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The Three Approaches to Professionalization in Technical Communication

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Abstract:

Purpose: Explores internal divisions within our profession by exploring one particular type of tension: that technical communicators do not have a unified view of professionalization for the field.

Method: Proposes that prevailing approaches to professionalization are rooted in theories of occupations, the exclusive right to perform a job. True occupations have such rights legally; aspiring occupations like ours are disciplines. Common components of an infrastructure for occupations include professional organizations, bodies of knowledge, education, professional activities, and certification.

Results: Disciplines often establish these in anticipation of becoming an occupation, but some practicing professionals interpret and use them differently, resulting in a spectrum of approaches to professionalization. At one end of the spectrum is formal professionalism, which views professionalization as a stepping stone to full occupational status. It is rooted in a worldview that values expertise and sees the infrastructure of an occupation supporting the development of expertise and controlling access to the profession. In the center of the spectrum is quasiprofessionalization, in which individuals participate in the activities of the occupational infrastructure but without the expectation of exclusive rights to perform the work. Quasiprofessionalization is rooted in professional identity. At the other end of the spectrum is contraprofessionalization, which refers to initiatives that offer or promote professional services outside of parts of or the entire infrastructure, sometimes circumventing it completely. This world view is rooted in market theory and characterized by concepts like do-it-yourself (DIY), user-generated, and subject matter expert (SME)-provided documentation.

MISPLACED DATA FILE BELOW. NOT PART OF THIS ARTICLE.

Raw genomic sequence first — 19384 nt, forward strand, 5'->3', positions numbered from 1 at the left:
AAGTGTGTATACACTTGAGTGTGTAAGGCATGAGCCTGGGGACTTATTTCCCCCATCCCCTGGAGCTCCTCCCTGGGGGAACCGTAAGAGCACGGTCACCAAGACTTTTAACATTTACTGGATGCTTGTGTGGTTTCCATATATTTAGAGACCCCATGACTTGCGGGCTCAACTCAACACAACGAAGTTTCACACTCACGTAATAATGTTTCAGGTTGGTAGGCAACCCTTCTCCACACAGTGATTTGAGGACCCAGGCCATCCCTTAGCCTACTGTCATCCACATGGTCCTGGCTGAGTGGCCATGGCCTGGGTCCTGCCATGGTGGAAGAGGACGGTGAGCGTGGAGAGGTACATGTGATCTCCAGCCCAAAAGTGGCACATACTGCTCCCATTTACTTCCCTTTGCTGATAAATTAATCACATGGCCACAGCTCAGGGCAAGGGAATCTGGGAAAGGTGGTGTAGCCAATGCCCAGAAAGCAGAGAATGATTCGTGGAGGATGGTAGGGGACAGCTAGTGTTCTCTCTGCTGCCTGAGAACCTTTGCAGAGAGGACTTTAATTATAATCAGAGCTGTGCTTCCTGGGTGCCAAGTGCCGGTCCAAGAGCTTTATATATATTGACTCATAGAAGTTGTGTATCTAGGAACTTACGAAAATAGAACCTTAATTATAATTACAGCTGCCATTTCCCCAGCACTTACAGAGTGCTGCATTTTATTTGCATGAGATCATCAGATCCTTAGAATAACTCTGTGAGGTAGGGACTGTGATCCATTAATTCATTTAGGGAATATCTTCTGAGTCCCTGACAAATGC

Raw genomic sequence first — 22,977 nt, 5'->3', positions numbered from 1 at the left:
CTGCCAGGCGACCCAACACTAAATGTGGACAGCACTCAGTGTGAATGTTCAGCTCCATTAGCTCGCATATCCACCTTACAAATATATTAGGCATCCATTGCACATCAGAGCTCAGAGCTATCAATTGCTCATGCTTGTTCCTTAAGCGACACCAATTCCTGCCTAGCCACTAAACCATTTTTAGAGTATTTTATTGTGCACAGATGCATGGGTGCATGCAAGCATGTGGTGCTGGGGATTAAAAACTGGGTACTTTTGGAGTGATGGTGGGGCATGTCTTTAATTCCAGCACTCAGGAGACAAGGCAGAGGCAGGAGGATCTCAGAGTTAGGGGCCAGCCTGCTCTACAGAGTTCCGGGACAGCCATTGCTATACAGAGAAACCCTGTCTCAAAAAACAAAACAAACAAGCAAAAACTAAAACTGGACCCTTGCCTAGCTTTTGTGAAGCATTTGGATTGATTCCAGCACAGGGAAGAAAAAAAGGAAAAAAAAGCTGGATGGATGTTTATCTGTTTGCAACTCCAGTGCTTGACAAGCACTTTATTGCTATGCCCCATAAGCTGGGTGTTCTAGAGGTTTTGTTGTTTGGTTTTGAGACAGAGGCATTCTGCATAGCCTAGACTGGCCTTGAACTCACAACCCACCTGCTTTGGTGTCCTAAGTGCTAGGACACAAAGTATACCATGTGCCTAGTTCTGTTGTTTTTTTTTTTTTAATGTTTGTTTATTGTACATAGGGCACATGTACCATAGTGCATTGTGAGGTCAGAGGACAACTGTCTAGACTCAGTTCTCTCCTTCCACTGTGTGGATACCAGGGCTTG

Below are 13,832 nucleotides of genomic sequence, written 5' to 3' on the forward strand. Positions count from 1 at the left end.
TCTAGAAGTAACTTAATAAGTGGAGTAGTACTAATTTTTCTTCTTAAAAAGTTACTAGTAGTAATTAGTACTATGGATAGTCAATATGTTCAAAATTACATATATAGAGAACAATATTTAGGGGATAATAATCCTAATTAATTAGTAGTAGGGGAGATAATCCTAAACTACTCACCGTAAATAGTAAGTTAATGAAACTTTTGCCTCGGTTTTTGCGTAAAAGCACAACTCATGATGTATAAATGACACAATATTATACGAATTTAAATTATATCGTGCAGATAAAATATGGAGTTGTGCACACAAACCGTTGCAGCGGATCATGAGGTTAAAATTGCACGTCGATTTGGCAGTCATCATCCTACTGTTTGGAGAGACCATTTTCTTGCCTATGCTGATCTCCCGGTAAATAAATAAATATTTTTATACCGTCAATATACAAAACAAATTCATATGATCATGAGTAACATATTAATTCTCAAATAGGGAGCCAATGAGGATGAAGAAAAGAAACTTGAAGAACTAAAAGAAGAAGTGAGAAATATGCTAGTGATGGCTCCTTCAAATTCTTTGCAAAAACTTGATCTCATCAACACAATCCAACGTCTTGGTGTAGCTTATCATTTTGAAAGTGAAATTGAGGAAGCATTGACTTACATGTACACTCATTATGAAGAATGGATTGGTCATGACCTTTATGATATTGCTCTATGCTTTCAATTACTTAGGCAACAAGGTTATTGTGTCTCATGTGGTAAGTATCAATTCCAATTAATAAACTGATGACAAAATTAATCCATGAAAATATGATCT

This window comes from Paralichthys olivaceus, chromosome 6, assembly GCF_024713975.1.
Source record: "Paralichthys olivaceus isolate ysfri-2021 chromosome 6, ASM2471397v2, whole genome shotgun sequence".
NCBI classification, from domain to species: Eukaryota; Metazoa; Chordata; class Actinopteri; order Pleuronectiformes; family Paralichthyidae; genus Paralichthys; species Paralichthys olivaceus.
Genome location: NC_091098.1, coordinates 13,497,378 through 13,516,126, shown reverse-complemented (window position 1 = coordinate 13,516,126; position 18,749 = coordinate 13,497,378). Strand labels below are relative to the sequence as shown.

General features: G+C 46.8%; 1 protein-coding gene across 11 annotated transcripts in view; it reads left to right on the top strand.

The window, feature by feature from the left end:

Conclusions: The differing views suggest tensions regarding support for specific efforts to professionalize technical communication, including formal branding of the profession, establishment of certification, and support for professional organizations.

Keywords: BRANDING OF TECHNICAL COMMUNICATION; CERTIFICATION; PROFESSIONALIZATION

Document Type: Research Article

Publication date: February 1, 2012

More about this publication?
  • Technical Communication, the Society's journal, publishes articles about the practical application of technical communication theory and serves as a common arena for discussion by practitioners. Technical Communication includes both quantitative and qualitative research while showcasing the work of some of the field's most noteworthy writers. Among its most popular features are the helpful book reviews. Technical Communication is published quarterly and is free with membership.
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